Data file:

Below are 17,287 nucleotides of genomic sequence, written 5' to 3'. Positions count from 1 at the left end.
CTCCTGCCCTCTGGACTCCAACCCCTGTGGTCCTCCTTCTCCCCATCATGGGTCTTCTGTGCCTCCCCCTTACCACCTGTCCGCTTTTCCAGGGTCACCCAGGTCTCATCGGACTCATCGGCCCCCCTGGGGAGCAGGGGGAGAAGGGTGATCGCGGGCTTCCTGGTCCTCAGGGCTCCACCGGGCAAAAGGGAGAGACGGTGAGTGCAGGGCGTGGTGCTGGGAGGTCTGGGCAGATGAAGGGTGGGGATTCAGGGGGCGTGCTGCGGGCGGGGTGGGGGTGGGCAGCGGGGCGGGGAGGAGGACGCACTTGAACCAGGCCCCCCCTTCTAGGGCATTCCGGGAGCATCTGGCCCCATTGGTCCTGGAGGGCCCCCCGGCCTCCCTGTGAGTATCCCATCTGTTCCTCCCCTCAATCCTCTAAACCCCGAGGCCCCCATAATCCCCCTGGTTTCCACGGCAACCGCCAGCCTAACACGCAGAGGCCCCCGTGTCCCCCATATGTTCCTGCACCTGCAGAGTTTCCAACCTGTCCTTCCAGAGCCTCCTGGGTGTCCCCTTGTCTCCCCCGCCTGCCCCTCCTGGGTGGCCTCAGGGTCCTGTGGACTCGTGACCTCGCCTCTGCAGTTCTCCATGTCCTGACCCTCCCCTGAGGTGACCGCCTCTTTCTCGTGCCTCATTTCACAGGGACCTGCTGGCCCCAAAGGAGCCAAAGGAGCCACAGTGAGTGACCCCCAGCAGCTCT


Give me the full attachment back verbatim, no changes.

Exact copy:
Below are 17,287 nucleotides of genomic sequence, written 5' to 3'. Positions count from 1 at the left end.
CTCCTGCCCTCTGGACTCCAACCCCTGTGGTCCTCCTTCTCCCCATCATGGGTCTTCTGTGCCTCCCCCTTACCACCTGTCCGCTTTTCCAGGGTCACCCAGGTCTCATCGGACTCATCGGCCCCCCTGGGGAGCAGGGGGAGAAGGGTGATCGCGGGCTTCCTGGTCCTCAGGGCTCCACCGGGCAAAAGGGAGAGACGGTGAGTGCAGGGCGTGGTGCTGGGAGGTCTGGGCAGATGAAGGGTGGGGATTCAGGGGGCGTGCTGCGGGCGGGGTGGGGGTGGGCAGCGGGGCGGGGAGGAGGACGCACTTGAACCAGGCCCCCCCTTCTAGGGCATTCCGGGAGCATCTGGCCCCATTGGTCCTGGAGGGCCCCCCGGCCTCCCTGTGAGTATCCCATCTGTTCCTCCCCTCAATCCTCTAAACCCCGAGGCCCCCATAATCCCCCTGGTTTCCACGGCAACCGCCAGCCTAACACGCAGAGGCCCCCGTGTCCCCCATATGTTCCTGCACCTGCAGAGTTTCCAACCTGTCCTTCCAGAGCCTCCTGGGTGTCCCCTTGTCTCCCCCGCCTGCCCCTCCTGGGTGGCCTCAGGGTCCTGTGGACTCGTGACCTCGCCTCTGCAGTTCTCCATGTCCTGACCCTCCCCTGAGGTGACCGCCTCTTTCTCGTGCCTCATTTCACAGGGACCTGCTGGCCCCAAAGGAGCCAAAGGAGCCACAGTGAGTGACCCCCAGCAGCTCT